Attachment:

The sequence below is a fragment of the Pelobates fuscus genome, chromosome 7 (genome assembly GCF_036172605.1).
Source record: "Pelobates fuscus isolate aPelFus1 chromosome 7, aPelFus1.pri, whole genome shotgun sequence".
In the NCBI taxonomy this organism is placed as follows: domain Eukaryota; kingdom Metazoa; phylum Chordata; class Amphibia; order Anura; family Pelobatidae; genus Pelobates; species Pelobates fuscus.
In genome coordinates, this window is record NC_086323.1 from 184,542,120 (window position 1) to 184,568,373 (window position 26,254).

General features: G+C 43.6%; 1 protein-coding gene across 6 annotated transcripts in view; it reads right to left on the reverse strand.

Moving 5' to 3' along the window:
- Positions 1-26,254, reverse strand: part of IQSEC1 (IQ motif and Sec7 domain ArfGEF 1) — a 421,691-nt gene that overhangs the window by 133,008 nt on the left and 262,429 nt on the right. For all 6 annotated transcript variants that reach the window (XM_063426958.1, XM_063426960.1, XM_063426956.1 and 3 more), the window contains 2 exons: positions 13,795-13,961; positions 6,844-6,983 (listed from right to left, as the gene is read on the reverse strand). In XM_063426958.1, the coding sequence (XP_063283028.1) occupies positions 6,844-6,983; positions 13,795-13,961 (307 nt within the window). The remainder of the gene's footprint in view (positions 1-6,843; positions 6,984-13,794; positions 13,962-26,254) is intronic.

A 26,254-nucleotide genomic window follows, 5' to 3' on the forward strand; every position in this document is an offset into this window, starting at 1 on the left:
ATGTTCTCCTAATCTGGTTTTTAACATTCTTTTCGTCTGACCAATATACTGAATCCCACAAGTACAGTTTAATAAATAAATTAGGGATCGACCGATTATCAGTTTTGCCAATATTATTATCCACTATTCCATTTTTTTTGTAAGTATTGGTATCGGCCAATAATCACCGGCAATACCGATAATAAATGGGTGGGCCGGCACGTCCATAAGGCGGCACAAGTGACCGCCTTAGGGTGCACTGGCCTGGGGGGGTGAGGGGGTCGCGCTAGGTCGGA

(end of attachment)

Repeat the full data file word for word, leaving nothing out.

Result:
The sequence below is a fragment of the Pelobates fuscus genome, chromosome 7 (genome assembly GCF_036172605.1).
Source record: "Pelobates fuscus isolate aPelFus1 chromosome 7, aPelFus1.pri, whole genome shotgun sequence".
In the NCBI taxonomy this organism is placed as follows: domain Eukaryota; kingdom Metazoa; phylum Chordata; class Amphibia; order Anura; family Pelobatidae; genus Pelobates; species Pelobates fuscus.
In genome coordinates, this window is record NC_086323.1 from 184,542,120 (window position 1) to 184,568,373 (window position 26,254).

General features: G+C 43.6%; 1 protein-coding gene across 6 annotated transcripts in view; it reads right to left on the reverse strand.

Moving 5' to 3' along the window:
- Positions 1-26,254, reverse strand: part of IQSEC1 (IQ motif and Sec7 domain ArfGEF 1) — a 421,691-nt gene that overhangs the window by 133,008 nt on the left and 262,429 nt on the right. For all 6 annotated transcript variants that reach the window (XM_063426958.1, XM_063426960.1, XM_063426956.1 and 3 more), the window contains 2 exons: positions 13,795-13,961; positions 6,844-6,983 (listed from right to left, as the gene is read on the reverse strand). In XM_063426958.1, the coding sequence (XP_063283028.1) occupies positions 6,844-6,983; positions 13,795-13,961 (307 nt within the window). The remainder of the gene's footprint in view (positions 1-6,843; positions 6,984-13,794; positions 13,962-26,254) is intronic.

A 26,254-nucleotide genomic window follows, 5' to 3' on the forward strand; every position in this document is an offset into this window, starting at 1 on the left:
ATGTTCTCCTAATCTGGTTTTTAACATTCTTTTCGTCTGACCAATATACTGAATCCCACAAGTACAGTTTAATAAATAAATTAGGGATCGACCGATTATCAGTTTTGCCAATATTATTATCCACTATTCCATTTTTTTTGTAAGTATTGGTATCGGCCAATAATCACCGGCAATACCGATAATAAATGGGTGGGCCGGCACGTCCATAAGGCGGCACAAGTGACCGCCTTAGGGTGCACTGGCCTGGGGGGGTGAGGGGGTCGCGCTAGGTCGGA